Tuesday, 10 May 2011

Universities Promise Hooray Henries A Ready Pool Of Servants

Britain’s snobbier universities - including Oxford and Cambridge, obviously – assured well-heeled parents that their establishments were already overflowing with cash-strapped scions of the shopkeeping class, guaranteeing that there would be no servant problem greeting their guffawing heirs when they are ushered out of the Rolls brandishing their Coutts cheque books.

“For many gifted state-school oiks, being a gentleman’s gentleman for three years is the only job they will ever get a crack at,” smiled universities minister David Willetts. “And if your agreeable trust fund is happy to pay them £9,000 a year, you can enjoy watching them fight tooth and nail as they queue up to be interviewed.”

Burn the ironic t-shirt, slap on the Brylcreem and they scrub up OK
Gonville Bromhead, a spokesman for the Russell Group of universities, which are better because they got their charter from a medieval inbred, added: “£9,000 is more than they’re worth, naturally, but it does rather ensure that one’s man will have been brought up to speak the Queen’s English, what? A lot of them are jolly brainy, too, and will gladly sit one’s bothersome exams if threatened with a damned good hiding.”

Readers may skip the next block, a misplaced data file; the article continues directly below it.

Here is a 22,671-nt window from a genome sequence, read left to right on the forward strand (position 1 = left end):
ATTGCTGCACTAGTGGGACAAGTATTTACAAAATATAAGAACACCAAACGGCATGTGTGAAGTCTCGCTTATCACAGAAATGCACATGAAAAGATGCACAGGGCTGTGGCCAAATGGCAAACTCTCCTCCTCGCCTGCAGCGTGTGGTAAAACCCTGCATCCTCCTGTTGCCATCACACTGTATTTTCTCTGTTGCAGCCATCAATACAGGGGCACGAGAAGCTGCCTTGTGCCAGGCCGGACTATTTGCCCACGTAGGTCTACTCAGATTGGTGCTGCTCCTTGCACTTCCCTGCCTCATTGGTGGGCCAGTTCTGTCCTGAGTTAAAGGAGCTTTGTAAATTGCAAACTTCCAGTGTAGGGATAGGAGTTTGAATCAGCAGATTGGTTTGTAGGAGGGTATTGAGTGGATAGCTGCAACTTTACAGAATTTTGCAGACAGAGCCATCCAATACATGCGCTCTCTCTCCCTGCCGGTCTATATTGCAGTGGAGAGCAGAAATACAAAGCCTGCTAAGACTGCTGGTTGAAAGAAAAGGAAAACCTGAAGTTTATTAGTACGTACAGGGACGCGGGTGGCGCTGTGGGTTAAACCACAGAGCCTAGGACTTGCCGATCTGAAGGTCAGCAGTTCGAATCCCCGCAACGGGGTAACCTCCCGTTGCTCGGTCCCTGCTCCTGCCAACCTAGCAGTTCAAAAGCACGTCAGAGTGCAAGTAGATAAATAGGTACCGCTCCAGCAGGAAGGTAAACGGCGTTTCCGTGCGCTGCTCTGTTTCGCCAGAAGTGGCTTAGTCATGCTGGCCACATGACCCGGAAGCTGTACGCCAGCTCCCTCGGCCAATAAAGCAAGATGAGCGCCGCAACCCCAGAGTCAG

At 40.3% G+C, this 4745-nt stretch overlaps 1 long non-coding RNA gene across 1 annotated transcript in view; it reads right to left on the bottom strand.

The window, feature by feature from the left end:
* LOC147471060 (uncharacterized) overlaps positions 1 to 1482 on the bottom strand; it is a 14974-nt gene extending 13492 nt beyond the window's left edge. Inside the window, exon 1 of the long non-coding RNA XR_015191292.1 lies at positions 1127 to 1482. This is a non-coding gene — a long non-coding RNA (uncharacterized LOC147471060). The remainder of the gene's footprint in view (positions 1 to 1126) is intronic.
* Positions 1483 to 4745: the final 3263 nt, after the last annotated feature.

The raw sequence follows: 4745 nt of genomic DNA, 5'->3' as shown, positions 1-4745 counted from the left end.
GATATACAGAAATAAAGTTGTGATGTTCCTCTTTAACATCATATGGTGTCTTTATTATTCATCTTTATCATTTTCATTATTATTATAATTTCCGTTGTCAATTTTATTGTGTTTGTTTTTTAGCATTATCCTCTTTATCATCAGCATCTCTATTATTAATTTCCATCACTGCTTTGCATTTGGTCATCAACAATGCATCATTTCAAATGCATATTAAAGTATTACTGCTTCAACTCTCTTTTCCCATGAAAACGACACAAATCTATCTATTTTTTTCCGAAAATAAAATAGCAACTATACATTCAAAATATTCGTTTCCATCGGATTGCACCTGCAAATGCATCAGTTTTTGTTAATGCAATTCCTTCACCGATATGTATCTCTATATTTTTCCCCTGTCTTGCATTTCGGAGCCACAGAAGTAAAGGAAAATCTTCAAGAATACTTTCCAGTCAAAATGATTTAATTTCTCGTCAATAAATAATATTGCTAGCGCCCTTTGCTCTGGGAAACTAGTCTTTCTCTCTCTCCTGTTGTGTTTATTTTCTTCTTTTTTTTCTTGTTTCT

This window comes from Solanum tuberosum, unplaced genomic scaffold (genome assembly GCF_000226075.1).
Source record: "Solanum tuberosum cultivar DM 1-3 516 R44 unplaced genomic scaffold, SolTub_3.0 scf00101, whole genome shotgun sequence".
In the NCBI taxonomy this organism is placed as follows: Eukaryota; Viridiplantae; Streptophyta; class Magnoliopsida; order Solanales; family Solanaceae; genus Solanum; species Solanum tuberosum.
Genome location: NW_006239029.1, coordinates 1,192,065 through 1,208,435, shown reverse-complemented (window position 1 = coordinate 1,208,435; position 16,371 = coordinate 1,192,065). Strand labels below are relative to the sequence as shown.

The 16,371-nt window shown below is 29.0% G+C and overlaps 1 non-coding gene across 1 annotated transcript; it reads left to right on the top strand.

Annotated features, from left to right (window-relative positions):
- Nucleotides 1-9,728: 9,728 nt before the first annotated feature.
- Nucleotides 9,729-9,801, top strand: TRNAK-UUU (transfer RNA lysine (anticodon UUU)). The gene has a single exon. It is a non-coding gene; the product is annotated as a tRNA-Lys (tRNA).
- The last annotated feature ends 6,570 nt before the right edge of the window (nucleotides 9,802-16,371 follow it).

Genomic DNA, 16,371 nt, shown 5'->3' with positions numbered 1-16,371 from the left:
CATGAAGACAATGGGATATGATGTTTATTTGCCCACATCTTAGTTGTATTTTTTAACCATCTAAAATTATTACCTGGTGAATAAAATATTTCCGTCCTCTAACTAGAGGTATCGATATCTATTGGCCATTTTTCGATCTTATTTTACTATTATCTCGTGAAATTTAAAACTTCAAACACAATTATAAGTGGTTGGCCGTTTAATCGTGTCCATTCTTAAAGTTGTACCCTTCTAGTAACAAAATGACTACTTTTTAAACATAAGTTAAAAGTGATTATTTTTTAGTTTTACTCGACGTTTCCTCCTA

“Less than £9,000, though, and one runs the risk of getting some ghastly northern bursary claimant who grunts like one’s head gardener,” he warned, “And that would be quite, quite beyond the pale, old boy. Goes without saying.”

In the modern world of academe, of course, female domestic staff are also widely available for hire at Britain’s top educational establishments.

“Not only can your horse-faced daughter have the lady-in-waiting she’s always longed for,” beamed Mr Willetts over a Pimms, “But your lusty heir can sow his wild oats with the servants to his heart’s content, then simply pay to have his scullery-maids’ unborn bastards dealt with in the time-honoured fashion – namely, by paying one of the world’s top medical researchers to warm up the old coat-hangar.”

Later, prime minister David Cameron moved swiftly to fend off criticism that any chancer with a bulging wallet could exploit the two-tier system he was creating.

“My goodness, no. This scheme isn’t for the oafish sons and daughters of money-grubbing tradespeople from the provinces being able to buy their way into university,” he laughed. “They can carry on going to Exeter. Students on these extra places will not be funded by wealthy individuals. No, their funding will come either from businesses, such as the banks of which their daddies are directors, or from charitable foundations, i.e. their trust funds.”

Nick Clegg, meanwhile, has announced that he has grave misgivings.

No comments: